Bradley McDougald, rookie Ashtyn Davis part of Jets' plan at safety

Will Jamal Adams be worth the draft capital for Seattle? (1:10)

Louis Riddick explains why Jamal Adams might be worth the first-round picks the Seahawks used to acquire him. (1:10)

Here's a look at what's happening around the New York Jets:

1. Now what? The Jets bolstered their future with the Jamal Adams trade, acquiring first-round picks in 2021 and 2022. But what about the present?

The safety was their most dynamic player, described recently by defensive coordinator Gregg Williams as a potential Pro Football Hall of Famer. It isn't easy to replace a player of that caliber, but the situation isn't hopeless.

Along with draft picks, the Jets received longtime starter Bradley McDougald, who replaced Kam Chancellor in the Seattle Seahawks' once feared secondary. The Jets have big plans for McDougald, who will get first dibs at strong safety.

McDougald, 29, was an undrafted free agent who made himself into a serviceable starter (75 starts). He doesn't have Adams' speed, but he's surprisingly good in man-to-man coverage. Pro Football Focus ranked him fourth among safeties in man-to-man the past two seasons.

Because he's a box safety, McDougald's skills should complement those of free safety Marcus Maye, who is entering a contract year and will have a chance to be the leader of the secondary.

The Jets also expect third-round pick Ashtyn Davis to make an immediate contribution. He's bright, tough, competitive and ultra-athletic, with the ability to play free and strong safety. He has "Gregg Williams' kind of player" written all over him, so don't be surprised if he secures a role.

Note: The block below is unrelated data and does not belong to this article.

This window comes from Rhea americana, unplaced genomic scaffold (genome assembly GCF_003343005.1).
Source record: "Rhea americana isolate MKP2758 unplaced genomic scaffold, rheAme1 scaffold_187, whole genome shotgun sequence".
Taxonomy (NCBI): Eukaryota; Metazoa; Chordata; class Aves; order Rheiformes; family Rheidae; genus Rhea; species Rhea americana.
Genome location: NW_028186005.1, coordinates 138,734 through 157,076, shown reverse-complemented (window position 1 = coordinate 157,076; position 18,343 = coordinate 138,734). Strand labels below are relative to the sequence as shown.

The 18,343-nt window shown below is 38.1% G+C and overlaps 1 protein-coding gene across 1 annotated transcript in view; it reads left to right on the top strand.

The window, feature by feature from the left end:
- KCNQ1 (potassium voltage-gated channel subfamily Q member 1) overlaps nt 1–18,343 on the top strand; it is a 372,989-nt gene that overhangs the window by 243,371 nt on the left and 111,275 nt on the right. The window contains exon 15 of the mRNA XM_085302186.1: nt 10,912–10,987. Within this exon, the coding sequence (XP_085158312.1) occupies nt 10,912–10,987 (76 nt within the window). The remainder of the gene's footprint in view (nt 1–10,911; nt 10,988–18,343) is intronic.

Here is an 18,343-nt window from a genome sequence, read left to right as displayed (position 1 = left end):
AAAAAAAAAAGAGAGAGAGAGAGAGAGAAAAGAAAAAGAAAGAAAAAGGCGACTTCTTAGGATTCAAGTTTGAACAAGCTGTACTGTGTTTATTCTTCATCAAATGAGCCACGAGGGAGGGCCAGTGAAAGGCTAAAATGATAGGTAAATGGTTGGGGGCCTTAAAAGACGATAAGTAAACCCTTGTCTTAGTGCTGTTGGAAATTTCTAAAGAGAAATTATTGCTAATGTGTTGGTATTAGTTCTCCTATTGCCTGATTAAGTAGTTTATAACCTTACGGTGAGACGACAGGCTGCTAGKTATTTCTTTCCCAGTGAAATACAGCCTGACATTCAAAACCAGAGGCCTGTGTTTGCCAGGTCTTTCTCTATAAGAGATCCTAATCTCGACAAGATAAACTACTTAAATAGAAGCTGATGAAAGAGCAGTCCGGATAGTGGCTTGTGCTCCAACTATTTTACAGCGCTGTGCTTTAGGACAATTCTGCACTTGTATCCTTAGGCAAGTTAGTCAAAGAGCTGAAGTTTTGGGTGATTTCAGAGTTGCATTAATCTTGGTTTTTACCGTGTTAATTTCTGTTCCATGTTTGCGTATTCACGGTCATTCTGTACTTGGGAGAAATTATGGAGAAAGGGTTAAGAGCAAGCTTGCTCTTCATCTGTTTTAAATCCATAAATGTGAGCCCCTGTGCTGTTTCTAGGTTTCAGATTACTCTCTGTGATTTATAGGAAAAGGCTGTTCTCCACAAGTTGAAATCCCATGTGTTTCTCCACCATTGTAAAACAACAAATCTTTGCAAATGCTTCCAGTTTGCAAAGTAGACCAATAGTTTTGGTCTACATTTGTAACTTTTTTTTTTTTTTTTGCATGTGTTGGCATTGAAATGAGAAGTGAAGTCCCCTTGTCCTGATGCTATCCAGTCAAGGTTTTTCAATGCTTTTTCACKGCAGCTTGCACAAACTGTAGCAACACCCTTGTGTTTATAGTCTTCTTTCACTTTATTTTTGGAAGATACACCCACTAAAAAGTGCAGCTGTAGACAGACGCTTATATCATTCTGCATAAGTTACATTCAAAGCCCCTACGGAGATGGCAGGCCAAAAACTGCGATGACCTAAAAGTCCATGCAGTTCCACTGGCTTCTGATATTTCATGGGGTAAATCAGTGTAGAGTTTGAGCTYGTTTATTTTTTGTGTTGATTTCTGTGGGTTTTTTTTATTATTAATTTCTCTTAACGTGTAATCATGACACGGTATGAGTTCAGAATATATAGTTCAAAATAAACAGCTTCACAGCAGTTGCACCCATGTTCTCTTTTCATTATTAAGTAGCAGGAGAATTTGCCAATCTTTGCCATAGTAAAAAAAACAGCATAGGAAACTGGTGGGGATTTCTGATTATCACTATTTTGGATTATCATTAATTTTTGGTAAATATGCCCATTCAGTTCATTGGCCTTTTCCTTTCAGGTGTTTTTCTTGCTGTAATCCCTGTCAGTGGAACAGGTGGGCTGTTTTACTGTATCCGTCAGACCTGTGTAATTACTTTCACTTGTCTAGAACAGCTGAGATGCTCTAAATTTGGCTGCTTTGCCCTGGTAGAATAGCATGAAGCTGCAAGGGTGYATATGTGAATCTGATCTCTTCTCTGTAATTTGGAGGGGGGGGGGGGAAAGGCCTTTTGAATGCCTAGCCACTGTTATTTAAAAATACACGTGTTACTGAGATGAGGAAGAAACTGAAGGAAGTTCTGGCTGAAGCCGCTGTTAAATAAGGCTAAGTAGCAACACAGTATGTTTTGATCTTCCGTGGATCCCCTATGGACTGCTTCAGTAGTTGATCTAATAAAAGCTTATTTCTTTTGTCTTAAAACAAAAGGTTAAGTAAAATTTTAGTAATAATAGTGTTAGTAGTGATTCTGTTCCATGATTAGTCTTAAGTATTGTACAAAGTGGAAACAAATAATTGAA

Williams is the ideal coach in this situation because he's resourceful and finds ways to move his chess pieces around the board. (See: last season's juggling at cornerback and linebacker.) In previous stops, he has taken nickelbacks and converted them into safeties. He's a big believer in cross training.

Don't be surprised if the Jets add a safety at some point. There are some interesting names on the market, including Eric Reid.

Not only do they have to replace Adams' production (6.5 sacks and one interception), but they will also have to fill the energy void. Adams was a catalyst; not even a wily coach such as Williams can manufacture that. Although he isn't as fiery as Adams, linebacker C.J. Mosley's return to the lineup surely will help.